Murphy said the OIR could have the review completed within six weeks or so.

Some insurance industry experts aren’t so sure about the idea.

DeVriese

“I’m not sure why that’s needed,” said Melissa Burt DeVriese, president of Ormond Beach-based Security First Insurance Co. “We’re open for business and we write up to $2.5 million in coverage.”

“Raising the Coverage A cap would certainly send more policies to Citizens, increasing its exposure” as well as the potential for a surcharge on all policyholders in the state if Citizens faces heavy storm losses, explained John Rollins, an actuary and former insurance company vice president.

And although Citizens officials are quick to point out that an assessment to help cover losses would be placed only on policyholders, not taxpayers, storm losses could ultimately affect Florida’s sparkling credit rating, simply because Citizens in some ways is considered to be a state agency, said professor Charles Nyce.

Nyce is associate FSU professor of risk management and insurance whose doctoral students researched and wrote the paper examining the state of the Florida insurance market.

Citizens for Wind?

On making Citizens the insurer for wind damage in Florida, as suggested in the FSU paper, DeVriese said that, too, is unnecessary.

“Wind coverage is not what is ailing the Florida property insurance market – it’s abuse of assignment of benefits and frivolous litigation,” she said last week.

Nyce agreed that making Citizens the sole wind writer, an idea similar to one considered by lawmakers after Hurricane Andrew, is a departure from a market-based, capitalism system.

“Typically, I’m more of a free-market person, but the large insurance companies have already decided they don’t want to be in Florida,” Nyce said. “So you’re left with smaller companies who don’t have much negotiating power with reinsurers and who aren’t very diversified.”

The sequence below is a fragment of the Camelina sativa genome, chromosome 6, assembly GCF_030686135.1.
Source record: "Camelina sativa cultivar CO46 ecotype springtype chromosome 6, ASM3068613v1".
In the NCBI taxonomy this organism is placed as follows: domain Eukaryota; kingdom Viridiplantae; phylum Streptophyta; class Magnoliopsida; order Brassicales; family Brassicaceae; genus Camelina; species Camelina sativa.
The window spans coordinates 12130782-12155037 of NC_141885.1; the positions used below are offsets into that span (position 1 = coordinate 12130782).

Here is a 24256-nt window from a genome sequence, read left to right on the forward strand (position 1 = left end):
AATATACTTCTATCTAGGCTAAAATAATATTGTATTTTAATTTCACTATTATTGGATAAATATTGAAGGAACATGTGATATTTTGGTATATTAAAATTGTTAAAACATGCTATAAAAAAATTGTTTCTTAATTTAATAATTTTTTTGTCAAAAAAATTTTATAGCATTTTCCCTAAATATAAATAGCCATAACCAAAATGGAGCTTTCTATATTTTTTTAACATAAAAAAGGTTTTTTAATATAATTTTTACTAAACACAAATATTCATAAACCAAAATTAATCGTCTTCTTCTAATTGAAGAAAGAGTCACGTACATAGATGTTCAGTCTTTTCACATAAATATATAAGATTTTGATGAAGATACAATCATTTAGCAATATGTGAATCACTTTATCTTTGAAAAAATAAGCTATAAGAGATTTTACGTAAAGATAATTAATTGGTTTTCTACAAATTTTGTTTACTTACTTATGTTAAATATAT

Nyce

The FSU paper’s suggestion on wind coverage, along with OIR’s exploration of raising the coverage cap, has helped put a new spotlight on Citizens’ function in Florida’s distressed marketplace.

“It’s up to our elected officials now to decide if Citizens is really the insurer of last resort or is it to be a large force in the homeowners insurance market,” DeVriese said.

The Florida State paper examines other aspects of the Florida market, including the growth of claims litigation and fraud and the use of Florida-specific subsidiaries by some national carriers after Hurricane Andrew slammed south Florida in 1992.

One example of those subsidiaries, which the paper calls a “pup” company, is part of Allstate Insurance. Castle Key Insurance is now one of the largest property insurers in Florida, with more than 293,000 policies in force this year, according to the QUASR report.

Ratings Question

On the financial ratings question, the Florida Department of Financial Services recently submitted a proposal to the state’s Joint Legislative Budget Commission, which meets this week, WINK TV news station reported.

The proposal asks for $1.5 million to fund a study into alternatives for Florida insurers, many of which now rely solely on the Demotech rating firm. Demotech has downgraded several carriers this year, which could ultimately mean homeowners with mortgages could have to find new insurance or be force-placed.

TOPICS FLORIDA

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WRITTEN BYWilliam Rabb

Rabb is Southeast Editor for Insurance Journal. He is a long-time newspaper man in the Deep South; also covered workers’ comp insurance issues for a trade publication for a few years.